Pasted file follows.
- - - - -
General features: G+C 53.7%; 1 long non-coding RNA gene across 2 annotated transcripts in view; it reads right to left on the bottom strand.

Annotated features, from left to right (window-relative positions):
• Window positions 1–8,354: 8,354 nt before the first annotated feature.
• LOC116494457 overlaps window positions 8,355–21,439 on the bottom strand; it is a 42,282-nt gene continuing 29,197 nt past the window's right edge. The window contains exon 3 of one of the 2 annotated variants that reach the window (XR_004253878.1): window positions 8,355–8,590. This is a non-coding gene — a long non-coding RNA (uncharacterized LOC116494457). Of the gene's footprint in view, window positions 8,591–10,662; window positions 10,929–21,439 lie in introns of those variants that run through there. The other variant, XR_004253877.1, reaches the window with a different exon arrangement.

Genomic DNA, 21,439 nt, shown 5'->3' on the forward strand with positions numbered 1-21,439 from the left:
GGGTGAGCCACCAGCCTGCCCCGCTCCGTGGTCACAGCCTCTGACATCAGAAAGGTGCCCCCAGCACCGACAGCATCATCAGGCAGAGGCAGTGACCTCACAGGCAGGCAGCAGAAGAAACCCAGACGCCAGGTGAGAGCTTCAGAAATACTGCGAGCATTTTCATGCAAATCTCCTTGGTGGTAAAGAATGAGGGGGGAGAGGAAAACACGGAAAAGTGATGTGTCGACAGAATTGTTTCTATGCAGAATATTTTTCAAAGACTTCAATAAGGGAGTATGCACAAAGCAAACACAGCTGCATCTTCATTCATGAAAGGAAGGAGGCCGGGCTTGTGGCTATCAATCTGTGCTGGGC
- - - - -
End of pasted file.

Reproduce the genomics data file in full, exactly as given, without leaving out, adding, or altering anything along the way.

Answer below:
General features: G+C 53.7%; 1 long non-coding RNA gene across 2 annotated transcripts in view; it reads right to left on the bottom strand.

Annotated features, from left to right (window-relative positions):
• Window positions 1–8,354: 8,354 nt before the first annotated feature.
• LOC116494457 overlaps window positions 8,355–21,439 on the bottom strand; it is a 42,282-nt gene continuing 29,197 nt past the window's right edge. The window contains exon 3 of one of the 2 annotated variants that reach the window (XR_004253878.1): window positions 8,355–8,590. This is a non-coding gene — a long non-coding RNA (uncharacterized LOC116494457). Of the gene's footprint in view, window positions 8,591–10,662; window positions 10,929–21,439 lie in introns of those variants that run through there. The other variant, XR_004253877.1, reaches the window with a different exon arrangement.

Genomic DNA, 21,439 nt, shown 5'->3' on the forward strand with positions numbered 1-21,439 from the left:
GGGTGAGCCACCAGCCTGCCCCGCTCCGTGGTCACAGCCTCTGACATCAGAAAGGTGCCCCCAGCACCGACAGCATCATCAGGCAGAGGCAGTGACCTCACAGGCAGGCAGCAGAAGAAACCCAGACGCCAGGTGAGAGCTTCAGAAATACTGCGAGCATTTTCATGCAAATCTCCTTGGTGGTAAAGAATGAGGGGGGAGAGGAAAACACGGAAAAGTGATGTGTCGACAGAATTGTTTCTATGCAGAATATTTTTCAAAGACTTCAATAAGGGAGTATGCACAAAGCAAACACAGCTGCATCTTCATTCATGAAAGGAAGGAGGCCGGGCTTGTGGCTATCAATCTGTGCTGGGC